My Favourite Books of 2021: Part 2

*Contains Spoilers*

Thanks for coming back to see what my favourite books of 2021, July-December, were. I hope you enjoyed reading the first part, and I hope you find some new books to read here 😊


When Wallace Price is collected from his own funeral, he starts to believe he may actually be dead. Instead of taking him to the afterlife, he is taken to a tea shop, where he has a week in the company of the ferryman Hugo to live the life he should have lived.

TJ Klune’s writing is so spectacular I would read his shopping list if he gave it to me. It is entertaining, original, emotional, loving, difficult, thought-provoking, and simply beautiful. This is a fantasy that is so installed in real life and proves to us that it is never too late to make the life you wanted. I sure hope it gets adapted into a movie because I’ll be the first ticket in the queue.

There is a mystery to solve in the sleepy town of Lower Lockwood. It starts with the arrival of two secretive newcomers and ends with a tragic death. Try to find the culprit through text messages, emails, transcripts, and police files.

There are definite nods to Agatha Christie in this book and it thoroughly deserves all the accolades it is winning. It puts such a novel twist on the classic murder mystery genre, and Janice is an expert at hiding the truth within a number of falsehoods.


It’s 1914, and scientist William witnesses something that plants a seed of obsession in his mind. Can spirits really exist and be communicating with him, or is someone playing an elaborate trick on him?

This is one of the best debuts – and best books – I have ever read. The characters AJ has created feel so familiar, yet fresh and new; they feel like friends, just ones we haven’t seen for a while. Once the twists and turns start coming, they come in thick and fast and are mind blowing and mind boggling. I sure hope there’s a sequel, or more in this genre from AJ, as he has truly got under my skin and he’s here to stay.

Maid Molly is very good at her job and takes pride in herself and everything she does to ensure everything is done in an orderly fashion. But one day, she enters a hotel room to clean it, to find the wealthy occupant dead. Before she knows it, the police are investigating and she’s suspect number one. She quickly finds herself in a web of deception, one she has no idea how to untangle.

This isn’t out until 2022 but I advise you to put it on your wishlist now. This is such a masterpiece of a novel. It’s hard to believe it’s her first book as I couldn’t find any flaws with it or anything I would change at all. Molly is such a unique and compelling character and gives us a beautiful insight into her glorious world. At its heart, this is a murder mystery, but it is so unique it is almost a genre of its own.

In a world without politics, money, power, religion and greed, artist Matthew travels on horseback across a post-technology world, guided only by random flashes of a memory, to find answers about his birth family.

This has a feel of an era long past, but also of one far in the future. It is fascinating to read. It is full of such beautiful description that you can put yourself directly in the story and experience it along with the characters. I could definitely feel a sense of C.S Lewis about it and I am counting down the days until a sequel is released.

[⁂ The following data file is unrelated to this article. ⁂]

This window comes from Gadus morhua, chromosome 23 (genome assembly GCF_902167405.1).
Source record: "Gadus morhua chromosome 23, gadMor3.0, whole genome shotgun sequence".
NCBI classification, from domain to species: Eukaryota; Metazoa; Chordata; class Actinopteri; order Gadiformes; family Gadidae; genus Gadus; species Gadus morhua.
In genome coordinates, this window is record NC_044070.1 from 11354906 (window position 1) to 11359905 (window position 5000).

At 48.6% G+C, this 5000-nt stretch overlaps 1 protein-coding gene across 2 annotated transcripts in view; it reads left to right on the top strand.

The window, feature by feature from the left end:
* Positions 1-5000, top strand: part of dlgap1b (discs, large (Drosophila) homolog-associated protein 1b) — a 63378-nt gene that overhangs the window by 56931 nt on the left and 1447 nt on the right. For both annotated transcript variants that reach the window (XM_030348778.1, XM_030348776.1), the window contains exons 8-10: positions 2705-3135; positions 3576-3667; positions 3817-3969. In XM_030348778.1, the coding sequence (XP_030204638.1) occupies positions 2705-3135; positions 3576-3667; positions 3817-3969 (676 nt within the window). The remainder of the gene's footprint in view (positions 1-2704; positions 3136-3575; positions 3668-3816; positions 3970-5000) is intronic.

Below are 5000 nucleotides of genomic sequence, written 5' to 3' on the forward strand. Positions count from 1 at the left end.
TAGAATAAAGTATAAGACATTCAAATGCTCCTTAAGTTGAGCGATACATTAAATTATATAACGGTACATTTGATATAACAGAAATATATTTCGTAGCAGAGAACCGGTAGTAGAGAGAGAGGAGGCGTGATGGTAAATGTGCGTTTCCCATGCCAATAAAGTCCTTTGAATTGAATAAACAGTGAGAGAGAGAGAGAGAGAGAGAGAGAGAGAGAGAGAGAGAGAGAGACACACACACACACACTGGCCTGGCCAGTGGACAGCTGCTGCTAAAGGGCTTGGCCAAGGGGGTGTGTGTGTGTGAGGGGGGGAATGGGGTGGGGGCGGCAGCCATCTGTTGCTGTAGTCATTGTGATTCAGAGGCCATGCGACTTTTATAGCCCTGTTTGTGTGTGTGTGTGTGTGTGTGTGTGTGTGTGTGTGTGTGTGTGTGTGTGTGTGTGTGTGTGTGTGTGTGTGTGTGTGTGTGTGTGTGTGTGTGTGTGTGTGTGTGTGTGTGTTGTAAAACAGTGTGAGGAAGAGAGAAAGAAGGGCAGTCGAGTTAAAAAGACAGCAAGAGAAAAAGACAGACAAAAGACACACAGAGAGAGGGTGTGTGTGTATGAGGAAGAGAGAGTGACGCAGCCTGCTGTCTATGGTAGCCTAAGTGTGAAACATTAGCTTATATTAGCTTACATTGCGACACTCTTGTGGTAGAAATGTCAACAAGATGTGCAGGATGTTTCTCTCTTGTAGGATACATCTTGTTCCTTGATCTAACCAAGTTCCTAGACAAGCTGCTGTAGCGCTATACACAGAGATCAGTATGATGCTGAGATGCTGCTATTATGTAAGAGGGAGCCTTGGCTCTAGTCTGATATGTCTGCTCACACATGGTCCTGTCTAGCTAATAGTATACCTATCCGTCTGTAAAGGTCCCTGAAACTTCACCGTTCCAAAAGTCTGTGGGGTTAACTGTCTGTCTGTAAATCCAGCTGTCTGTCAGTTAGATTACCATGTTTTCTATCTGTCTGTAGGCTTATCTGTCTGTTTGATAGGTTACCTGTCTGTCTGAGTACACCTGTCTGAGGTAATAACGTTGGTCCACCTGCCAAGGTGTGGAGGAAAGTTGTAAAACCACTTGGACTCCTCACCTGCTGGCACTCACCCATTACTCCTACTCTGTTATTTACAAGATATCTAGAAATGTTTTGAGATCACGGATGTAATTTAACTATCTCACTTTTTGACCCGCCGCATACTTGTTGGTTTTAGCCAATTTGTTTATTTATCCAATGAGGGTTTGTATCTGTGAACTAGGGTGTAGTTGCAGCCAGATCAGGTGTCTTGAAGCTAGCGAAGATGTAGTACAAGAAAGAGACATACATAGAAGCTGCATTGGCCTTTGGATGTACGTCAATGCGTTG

When Lily returns to her aunt’s manor house, she discovers that in order to inherit it, she and her estranged cousins must stay together over Christmas and take part in the annual treasure hunt. But as a snowstorm cuts them off, it becomes apparent that this innocent game has turned deadline, and that Lily is now fighting for her life.

I personally think this is better than the Agatha Christie books I’ve read – there, I said it. It’s eery and fast-paced and tentative and chilling and thrilling and surprising and keeps you guessing right up the last page.

The long-awaited memoir of BAFTA-winning, and all-round national treasure, Miriam Margolyes, covering a very eventful 80 years.

Not for everyone I understand, but I absolutely adore Miriam. She is brash and crass and rude and crude and simply marvelous. She is not afraid to say what she thinks, and she is, above all, genuine. She genuinely finds people fascinating and wants to learn about them. She can be brutal, but to me, she teaches us all to be unashamedly ourselves. She is without a doubt, brilliant.

By day, Ivy mourns the loss of her son in the Great War. But by night she mourns another boy, one whose death decades ago haunts her still. Ivy is sure there is more to what happened in the fire all those years ago, and she is determined to uncover the truth, if she is ever to be free.

It might not be out until 2022, but there surely isn’t a book lover around who hasn’t heard of this book. It wasn’t like anything I expected. It is multi-layered and so clever; heartbreaking and heartwarming, it’s a real eye-opener to what we would do for love. If I’m honest, I don’t have the words to explain just how beautifully written this book is.


Taste is a reflection on how much food goes hand in hand with life, filled with anecdotes about growing up, preparing for and filming big foodie films, falling in love, and teaming up with his wife over food.

I think we can all admit we love Stanley Tucci a little bit. Or not even a little bit. I love him a lot. He is a fabulous actor, director and presenter, and a superb writer. Food is a hard thing to write about because we can’t see it, smell it or taste it, but he manages to put so much passion in it that you can experience these senses just through his words. We can clearly see just how much food means to him.

Cursed by the God of Lies, Serilda has developed a talent for spinning fantastical stories. When one of her tales draws the attention of the sinister Erlking and his group of undead hunters, she finds herself swept away into a world full of ghouls and phantoms. She is forced to spin straw into gold – or killed for spreading lies.

At 500 pages, this could feel daunting, but I tell you now, I would read 1,000 pages of this book if it meant staying in its world. This is one of the most thoroughly, wonderfully described fantasy books I think I’ve read. It is never boring or over the top, but full of delicious action, perfectly written. It feels so real you often forget you’re reading a fantasy book.